Holy cow, I wrote a book!
A commenter asked,
"As an application programmer,
can I really ignore DDE if I need to interact with explorer/shell?"
The answer is, "Yes, please!"
While it was a reasonable solution
back in the cooperatively-multitasked world of 16-bit Windows
where it was invented,
the transition to 32-bit Windows was not a nice one for DDE.
the reliance on broadcasts
to establish the initial
DDE conversation means that unresponsive programs can jam up
the entire DDE initiation process.
The last shell interface to employ DDE was the communication
with Program Manager to create program groups and items inside
This was replaced with Explorer and the Start menu back in
DDE has been dead as a shell interface for over ten years.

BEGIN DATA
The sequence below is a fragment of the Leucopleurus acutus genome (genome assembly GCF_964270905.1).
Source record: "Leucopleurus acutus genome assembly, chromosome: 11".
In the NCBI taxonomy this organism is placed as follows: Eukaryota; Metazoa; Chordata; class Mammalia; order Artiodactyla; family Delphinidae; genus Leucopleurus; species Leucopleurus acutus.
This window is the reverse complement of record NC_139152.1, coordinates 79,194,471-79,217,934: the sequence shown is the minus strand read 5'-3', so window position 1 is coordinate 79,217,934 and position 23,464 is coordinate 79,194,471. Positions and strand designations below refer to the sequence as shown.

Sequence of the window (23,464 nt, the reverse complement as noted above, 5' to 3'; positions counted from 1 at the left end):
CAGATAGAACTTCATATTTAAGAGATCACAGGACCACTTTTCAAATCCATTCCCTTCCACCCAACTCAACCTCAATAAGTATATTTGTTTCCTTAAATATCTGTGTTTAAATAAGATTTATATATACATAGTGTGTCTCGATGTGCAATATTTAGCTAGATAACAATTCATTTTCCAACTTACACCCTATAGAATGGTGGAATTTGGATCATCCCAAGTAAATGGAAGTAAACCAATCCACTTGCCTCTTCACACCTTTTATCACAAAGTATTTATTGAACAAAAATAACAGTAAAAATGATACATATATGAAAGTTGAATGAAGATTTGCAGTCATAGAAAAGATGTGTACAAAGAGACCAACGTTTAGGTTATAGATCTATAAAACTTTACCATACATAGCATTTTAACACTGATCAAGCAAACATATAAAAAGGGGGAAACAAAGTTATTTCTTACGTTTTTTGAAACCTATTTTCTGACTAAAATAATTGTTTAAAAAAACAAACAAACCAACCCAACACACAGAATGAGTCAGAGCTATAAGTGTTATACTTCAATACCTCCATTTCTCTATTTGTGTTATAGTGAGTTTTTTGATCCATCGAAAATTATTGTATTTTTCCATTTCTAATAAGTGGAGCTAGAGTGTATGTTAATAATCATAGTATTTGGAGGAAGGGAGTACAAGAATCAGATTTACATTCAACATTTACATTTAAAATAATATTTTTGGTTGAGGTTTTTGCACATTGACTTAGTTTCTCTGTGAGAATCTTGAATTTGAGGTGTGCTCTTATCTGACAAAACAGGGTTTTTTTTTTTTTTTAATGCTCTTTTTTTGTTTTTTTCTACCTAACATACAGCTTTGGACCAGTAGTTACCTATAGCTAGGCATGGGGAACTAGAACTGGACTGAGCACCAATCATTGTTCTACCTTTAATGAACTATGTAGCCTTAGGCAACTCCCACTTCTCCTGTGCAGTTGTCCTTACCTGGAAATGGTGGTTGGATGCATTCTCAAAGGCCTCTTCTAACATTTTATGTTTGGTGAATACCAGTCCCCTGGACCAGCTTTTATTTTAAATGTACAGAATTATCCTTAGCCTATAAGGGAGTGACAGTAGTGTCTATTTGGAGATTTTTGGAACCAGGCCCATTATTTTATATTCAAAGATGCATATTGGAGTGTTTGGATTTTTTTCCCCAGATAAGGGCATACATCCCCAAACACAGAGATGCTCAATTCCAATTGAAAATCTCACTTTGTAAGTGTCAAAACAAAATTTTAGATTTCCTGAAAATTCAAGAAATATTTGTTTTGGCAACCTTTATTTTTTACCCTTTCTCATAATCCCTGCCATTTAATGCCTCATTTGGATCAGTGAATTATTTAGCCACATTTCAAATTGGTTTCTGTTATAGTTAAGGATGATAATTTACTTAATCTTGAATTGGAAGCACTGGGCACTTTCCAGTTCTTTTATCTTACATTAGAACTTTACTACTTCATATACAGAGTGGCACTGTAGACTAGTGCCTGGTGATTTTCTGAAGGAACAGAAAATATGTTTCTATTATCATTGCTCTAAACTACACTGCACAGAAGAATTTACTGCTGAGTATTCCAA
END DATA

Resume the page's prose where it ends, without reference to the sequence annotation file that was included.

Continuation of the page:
Of course, for backwards compatibility,
the shell still supports DDE
for older programs that choose to use it.
You can still create icons on the Start menu via DDE and
you can still register your documents to launch via DDE
if you really want to,
but if you take a pass on DDE you won't be missing anything.
On the other hand, even though there is no technological reason
for you to use DDE, you still have to be mindful of whether your
actions will interfere with other people who choose to:
If you stop processing messages, you will clog up DDE initiation,
among other things.
It's like driving an automatic transmission instead of a manual
There is no requirement (in the United States, at least)
that you own a manual transmission or even know how to operate one.
But you still have to know to ensure that your actions do not interfere
with people who do have manual transmissions,
such as watching out for cars waiting for the traffic light to change
while pointed uphill.